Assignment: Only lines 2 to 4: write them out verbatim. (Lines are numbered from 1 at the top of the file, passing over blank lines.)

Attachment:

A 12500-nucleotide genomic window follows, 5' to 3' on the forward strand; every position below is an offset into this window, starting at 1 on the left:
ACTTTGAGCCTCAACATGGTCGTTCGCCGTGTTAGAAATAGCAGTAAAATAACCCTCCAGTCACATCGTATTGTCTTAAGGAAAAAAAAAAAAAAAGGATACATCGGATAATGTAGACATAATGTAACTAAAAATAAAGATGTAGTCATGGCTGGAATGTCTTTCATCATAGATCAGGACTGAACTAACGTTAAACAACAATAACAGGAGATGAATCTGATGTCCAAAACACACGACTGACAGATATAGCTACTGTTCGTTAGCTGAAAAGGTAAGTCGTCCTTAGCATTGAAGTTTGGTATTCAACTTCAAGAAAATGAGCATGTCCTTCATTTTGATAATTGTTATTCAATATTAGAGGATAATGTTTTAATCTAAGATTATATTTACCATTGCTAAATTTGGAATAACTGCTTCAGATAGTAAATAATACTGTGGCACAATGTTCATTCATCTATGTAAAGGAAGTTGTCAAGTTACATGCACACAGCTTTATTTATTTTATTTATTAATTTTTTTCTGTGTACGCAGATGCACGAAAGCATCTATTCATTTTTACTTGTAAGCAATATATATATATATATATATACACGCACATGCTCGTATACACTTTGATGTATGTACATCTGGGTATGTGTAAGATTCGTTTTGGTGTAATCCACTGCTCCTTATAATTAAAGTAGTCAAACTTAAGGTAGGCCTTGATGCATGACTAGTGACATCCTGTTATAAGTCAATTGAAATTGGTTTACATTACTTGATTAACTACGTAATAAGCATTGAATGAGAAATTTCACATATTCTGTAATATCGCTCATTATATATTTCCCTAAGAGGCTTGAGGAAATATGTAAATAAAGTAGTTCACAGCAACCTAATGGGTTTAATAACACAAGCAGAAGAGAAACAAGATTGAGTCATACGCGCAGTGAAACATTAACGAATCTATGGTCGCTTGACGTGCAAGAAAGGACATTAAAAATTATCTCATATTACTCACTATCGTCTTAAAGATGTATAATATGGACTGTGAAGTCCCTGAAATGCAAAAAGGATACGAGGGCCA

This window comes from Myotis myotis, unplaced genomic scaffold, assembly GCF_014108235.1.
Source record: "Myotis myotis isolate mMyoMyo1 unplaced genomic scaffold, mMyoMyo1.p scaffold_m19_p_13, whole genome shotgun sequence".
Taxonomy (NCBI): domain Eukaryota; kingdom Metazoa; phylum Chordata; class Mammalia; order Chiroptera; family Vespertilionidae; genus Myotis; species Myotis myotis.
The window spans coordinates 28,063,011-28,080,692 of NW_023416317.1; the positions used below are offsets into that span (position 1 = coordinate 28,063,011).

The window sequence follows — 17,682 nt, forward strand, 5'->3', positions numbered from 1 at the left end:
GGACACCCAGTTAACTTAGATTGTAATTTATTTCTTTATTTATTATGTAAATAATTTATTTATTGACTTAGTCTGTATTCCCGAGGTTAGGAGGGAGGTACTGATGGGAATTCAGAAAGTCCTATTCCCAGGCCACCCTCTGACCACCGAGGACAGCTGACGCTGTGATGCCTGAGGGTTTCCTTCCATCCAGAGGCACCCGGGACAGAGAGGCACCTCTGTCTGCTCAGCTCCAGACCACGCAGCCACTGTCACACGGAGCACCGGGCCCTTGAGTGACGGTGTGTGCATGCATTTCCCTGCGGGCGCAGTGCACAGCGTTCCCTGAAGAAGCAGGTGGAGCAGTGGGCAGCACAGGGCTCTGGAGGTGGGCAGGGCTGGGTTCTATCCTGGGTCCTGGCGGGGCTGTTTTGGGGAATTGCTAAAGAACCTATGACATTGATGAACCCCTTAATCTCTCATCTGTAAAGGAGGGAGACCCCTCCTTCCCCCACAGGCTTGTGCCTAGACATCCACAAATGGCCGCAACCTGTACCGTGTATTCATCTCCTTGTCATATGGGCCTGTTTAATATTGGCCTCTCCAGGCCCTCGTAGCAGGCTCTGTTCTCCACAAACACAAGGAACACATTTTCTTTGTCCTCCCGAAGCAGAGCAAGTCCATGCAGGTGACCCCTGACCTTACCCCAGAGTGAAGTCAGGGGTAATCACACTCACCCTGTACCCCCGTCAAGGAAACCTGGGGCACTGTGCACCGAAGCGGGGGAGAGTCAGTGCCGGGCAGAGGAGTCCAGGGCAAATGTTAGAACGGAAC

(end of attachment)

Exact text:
ACTTTGAGCCTCAACATGGTCGTTCGCCGTGTTAGAAATAGCAGTAAAATAACCCTCCAGTCACATCGTATTGTCTTAAGGAAAAAAAAAAAAAAAGGATACATCGGATAATGTAGACATAATGTAACTAAAAATAAAGATGTAGTCATGGCTGGAATGTCTTTCATCATAGATCAGGACTGAACTAACGTTAAACAACAATAACAGGAGATGAATCTGATGTCCAAAACACACGACTGACAGATATAGCTACTGTTCGTTAGCTGAAAAGGTAAGTCGTCCTTAGCATTGAAGTTTGGTATTCAACTTCAAGAAAATGAGCATGTCCTTCATTTTGATAATTGTTATTCAATATTAGAGGATAATGTTTTAATCTAAGATTATATTTACCATTGCTAAATTTGGAATAACTGCTTCAGATAGTAAATAATACTGTGGCACAATGTTCATTCATCTATGTAAAGGAAGTTGTCAAGTTACATGCACACAGCTTTATTTATTTTATTTATTAATTTTTTTCTGTGTACGCAGATGCACGAAAGCATCTATTCATTTTTACTTGTAAGCAATATATATATATATATATATACACGCACATGCTCGTATACACTTTGATGTATGTACATCTGGGTATGTGTAAGATTCGTTTTGGTGTAATCCACTGCTCCTTATAATTAAAGTAGTCAAACTTAAGGTAGGCCTTGATGCATGACTAGTGACATCCTGTTATAAGTCAATTGAAATTGGTTTACATTACTTGATTAACTACGTAATAAGCATTGAATGAGAAATTTCACATATTCTGTAATATCGCTCATTATATATTTCCCTAAGAGGCTTGAGGAAATATGTAAATAAAGTAGTTCACAGCAACCTAATGGGTTTAATAACACAAGCAGAAGAGAAACAAGATTGAGTCATACGCGCAGTGAAACATTAACGAATCTATGGTCGCTTGACGTGCAAGAAAGGACATTAAAAATTATCTCATATTACTCACTATCGTCTTAAAGATGTATAATATGGACTGTGAAGTCCCTGAAATGCAAAAAGGATACGAGGGCCA

This window comes from Myotis myotis, unplaced genomic scaffold, assembly GCF_014108235.1.
Source record: "Myotis myotis isolate mMyoMyo1 unplaced genomic scaffold, mMyoMyo1.p scaffold_m19_p_13, whole genome shotgun sequence".